“What can really touch you or have an impact is the message behind it,” Peter said. “And that’s why the lyrics can have a greater impact.”


Watch Peter perform for the chance to win $10,000 at Kollaboration Star, taking place 11/14/15! Tickets are on sale now at

Meet the Kollaboration Star 2015 Finalists: Houston’s Casey Luong

Casey Luong, will be Houston’s representative in the Kollaboration Star showcase this November, and you can find a small sample of his work at his bandcamp! This article is a follow-up article to this bangin’ article written by Bryan here, so be sure to read the prequel first!

For guitar-slinging singer-songwriter Casey Luong, what started as an attempt to prove those who doubted and discouraged him from self-expression morphed into a wild and endless personal journey. This journey eventually led him, starry-eyed, to a competition at the Aratani Theatre in Los Angeles’ Little Tokyo.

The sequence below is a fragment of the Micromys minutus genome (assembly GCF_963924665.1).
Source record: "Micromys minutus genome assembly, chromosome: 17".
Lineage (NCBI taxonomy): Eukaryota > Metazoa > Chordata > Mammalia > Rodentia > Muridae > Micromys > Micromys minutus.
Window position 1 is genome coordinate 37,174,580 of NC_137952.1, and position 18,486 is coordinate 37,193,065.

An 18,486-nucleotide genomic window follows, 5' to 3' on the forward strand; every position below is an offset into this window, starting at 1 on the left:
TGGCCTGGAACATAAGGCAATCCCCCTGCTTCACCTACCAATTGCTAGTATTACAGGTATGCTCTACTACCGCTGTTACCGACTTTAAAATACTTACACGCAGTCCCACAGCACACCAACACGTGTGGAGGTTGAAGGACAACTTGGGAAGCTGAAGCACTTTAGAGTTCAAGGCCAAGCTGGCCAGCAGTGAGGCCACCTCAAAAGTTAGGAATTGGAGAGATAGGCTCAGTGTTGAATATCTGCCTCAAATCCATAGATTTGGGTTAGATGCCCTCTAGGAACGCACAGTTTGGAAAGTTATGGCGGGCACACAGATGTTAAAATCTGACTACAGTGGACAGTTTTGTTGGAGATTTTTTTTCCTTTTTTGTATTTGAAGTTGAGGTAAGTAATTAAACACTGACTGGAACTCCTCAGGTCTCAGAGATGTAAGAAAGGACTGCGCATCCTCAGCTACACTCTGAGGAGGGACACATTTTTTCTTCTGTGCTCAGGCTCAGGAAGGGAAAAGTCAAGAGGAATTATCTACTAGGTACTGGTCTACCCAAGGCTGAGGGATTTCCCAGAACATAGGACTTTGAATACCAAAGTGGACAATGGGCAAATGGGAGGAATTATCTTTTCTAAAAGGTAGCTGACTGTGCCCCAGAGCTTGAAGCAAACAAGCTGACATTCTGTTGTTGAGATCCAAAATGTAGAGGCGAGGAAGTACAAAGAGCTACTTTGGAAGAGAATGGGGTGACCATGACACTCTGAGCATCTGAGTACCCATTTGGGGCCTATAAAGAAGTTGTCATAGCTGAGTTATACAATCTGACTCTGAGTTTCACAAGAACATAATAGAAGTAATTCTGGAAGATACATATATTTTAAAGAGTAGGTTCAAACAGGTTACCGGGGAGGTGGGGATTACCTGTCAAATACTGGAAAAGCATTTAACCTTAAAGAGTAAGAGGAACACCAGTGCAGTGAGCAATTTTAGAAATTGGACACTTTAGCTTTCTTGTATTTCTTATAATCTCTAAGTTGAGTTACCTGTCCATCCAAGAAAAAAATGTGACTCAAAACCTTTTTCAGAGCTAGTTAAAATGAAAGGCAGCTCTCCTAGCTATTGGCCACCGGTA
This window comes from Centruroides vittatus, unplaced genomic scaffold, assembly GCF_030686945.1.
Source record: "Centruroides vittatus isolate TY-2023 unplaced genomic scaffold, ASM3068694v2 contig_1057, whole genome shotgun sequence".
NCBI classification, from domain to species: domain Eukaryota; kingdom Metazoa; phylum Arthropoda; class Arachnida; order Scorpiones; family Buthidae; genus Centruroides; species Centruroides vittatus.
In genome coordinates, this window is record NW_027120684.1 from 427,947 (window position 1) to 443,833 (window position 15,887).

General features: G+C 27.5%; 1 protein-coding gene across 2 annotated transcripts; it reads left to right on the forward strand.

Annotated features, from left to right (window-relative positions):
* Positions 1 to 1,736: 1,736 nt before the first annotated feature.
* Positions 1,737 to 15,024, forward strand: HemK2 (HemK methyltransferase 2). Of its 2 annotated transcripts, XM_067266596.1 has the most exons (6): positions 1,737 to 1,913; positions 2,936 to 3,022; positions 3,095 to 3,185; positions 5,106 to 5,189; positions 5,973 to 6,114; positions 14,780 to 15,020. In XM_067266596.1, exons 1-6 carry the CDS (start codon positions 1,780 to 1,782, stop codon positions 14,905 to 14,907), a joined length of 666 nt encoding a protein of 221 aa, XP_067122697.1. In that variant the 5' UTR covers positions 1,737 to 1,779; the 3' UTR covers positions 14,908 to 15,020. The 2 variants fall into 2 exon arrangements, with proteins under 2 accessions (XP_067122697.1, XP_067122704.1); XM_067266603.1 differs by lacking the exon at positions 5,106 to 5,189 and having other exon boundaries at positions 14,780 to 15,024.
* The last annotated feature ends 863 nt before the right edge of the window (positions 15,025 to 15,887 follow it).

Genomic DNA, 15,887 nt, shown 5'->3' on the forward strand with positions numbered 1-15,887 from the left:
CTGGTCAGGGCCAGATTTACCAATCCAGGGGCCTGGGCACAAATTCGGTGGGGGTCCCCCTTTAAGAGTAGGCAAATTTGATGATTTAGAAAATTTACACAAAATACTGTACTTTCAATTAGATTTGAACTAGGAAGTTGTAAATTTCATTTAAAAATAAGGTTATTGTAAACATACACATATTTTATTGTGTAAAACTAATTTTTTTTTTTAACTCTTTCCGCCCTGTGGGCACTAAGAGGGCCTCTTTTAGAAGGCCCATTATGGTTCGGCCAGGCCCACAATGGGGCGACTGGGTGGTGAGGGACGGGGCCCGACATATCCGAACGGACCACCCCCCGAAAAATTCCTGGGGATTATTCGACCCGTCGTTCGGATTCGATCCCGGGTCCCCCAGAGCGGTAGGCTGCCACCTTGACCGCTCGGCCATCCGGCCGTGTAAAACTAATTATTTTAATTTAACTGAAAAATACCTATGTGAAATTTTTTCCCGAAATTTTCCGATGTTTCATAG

After placing first at a benefit competition event, Casey realized that he was not only serious, but truly passionate about music. He vowed thereafter to always perform when given the chance. That determination eventually lead his to claim the title at Kollaboration Houston’s showcase on 2015. When asked about the highlight of his career so far, he responds that it would have to be this leg of the adventure, being able to perform at the Kollaboration STAR showcase. When asked who he looks forward to competing with the most at STAR, he says that while he’s looking foward to hearing from all the acts and seeing what they bring to the stage, he’s most interested in meeting Peter Chung, Kollaboration LA’s winner. He explains that he feels the fellow singer-songwriter could very well be an “older version” of himself, but with more depth and experience.